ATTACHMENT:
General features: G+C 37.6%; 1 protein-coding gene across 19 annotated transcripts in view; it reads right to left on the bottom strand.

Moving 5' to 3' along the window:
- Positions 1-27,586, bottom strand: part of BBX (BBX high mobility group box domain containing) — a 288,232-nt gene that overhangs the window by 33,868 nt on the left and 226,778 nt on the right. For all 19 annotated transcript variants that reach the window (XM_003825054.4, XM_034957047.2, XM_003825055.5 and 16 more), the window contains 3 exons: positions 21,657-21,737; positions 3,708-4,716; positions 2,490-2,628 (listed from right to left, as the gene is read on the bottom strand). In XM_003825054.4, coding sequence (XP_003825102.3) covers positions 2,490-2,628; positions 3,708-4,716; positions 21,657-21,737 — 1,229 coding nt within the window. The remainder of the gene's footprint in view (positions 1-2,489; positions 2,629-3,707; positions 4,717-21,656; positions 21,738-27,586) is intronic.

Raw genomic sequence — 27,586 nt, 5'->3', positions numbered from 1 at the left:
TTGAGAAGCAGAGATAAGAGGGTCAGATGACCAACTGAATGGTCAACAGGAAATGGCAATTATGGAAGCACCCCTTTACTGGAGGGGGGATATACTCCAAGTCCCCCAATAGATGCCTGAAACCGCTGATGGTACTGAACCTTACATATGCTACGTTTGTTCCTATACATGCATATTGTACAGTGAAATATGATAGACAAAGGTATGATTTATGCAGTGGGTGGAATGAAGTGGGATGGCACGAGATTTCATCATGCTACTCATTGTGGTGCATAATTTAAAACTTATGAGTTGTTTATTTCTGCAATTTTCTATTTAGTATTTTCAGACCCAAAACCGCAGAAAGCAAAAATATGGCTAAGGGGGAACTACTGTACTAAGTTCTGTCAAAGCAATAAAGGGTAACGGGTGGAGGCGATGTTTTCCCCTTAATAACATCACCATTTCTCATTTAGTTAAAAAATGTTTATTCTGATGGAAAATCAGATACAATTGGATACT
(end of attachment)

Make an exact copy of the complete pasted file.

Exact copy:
General features: G+C 37.6%; 1 protein-coding gene across 19 annotated transcripts in view; it reads right to left on the bottom strand.

Moving 5' to 3' along the window:
- Positions 1-27,586, bottom strand: part of BBX (BBX high mobility group box domain containing) — a 288,232-nt gene that overhangs the window by 33,868 nt on the left and 226,778 nt on the right. For all 19 annotated transcript variants that reach the window (XM_003825054.4, XM_034957047.2, XM_003825055.5 and 16 more), the window contains 3 exons: positions 21,657-21,737; positions 3,708-4,716; positions 2,490-2,628 (listed from right to left, as the gene is read on the bottom strand). In XM_003825054.4, coding sequence (XP_003825102.3) covers positions 2,490-2,628; positions 3,708-4,716; positions 21,657-21,737 — 1,229 coding nt within the window. The remainder of the gene's footprint in view (positions 1-2,489; positions 2,629-3,707; positions 4,717-21,656; positions 21,738-27,586) is intronic.

Raw genomic sequence — 27,586 nt, 5'->3', positions numbered from 1 at the left:
TTGAGAAGCAGAGATAAGAGGGTCAGATGACCAACTGAATGGTCAACAGGAAATGGCAATTATGGAAGCACCCCTTTACTGGAGGGGGGATATACTCCAAGTCCCCCAATAGATGCCTGAAACCGCTGATGGTACTGAACCTTACATATGCTACGTTTGTTCCTATACATGCATATTGTACAGTGAAATATGATAGACAAAGGTATGATTTATGCAGTGGGTGGAATGAAGTGGGATGGCACGAGATTTCATCATGCTACTCATTGTGGTGCATAATTTAAAACTTATGAGTTGTTTATTTCTGCAATTTTCTATTTAGTATTTTCAGACCCAAAACCGCAGAAAGCAAAAATATGGCTAAGGGGGAACTACTGTACTAAGTTCTGTCAAAGCAATAAAGGGTAACGGGTGGAGGCGATGTTTTCCCCTTAATAACATCACCATTTCTCATTTAGTTAAAAAATGTTTATTCTGATGGAAAATCAGATACAATTGGATACT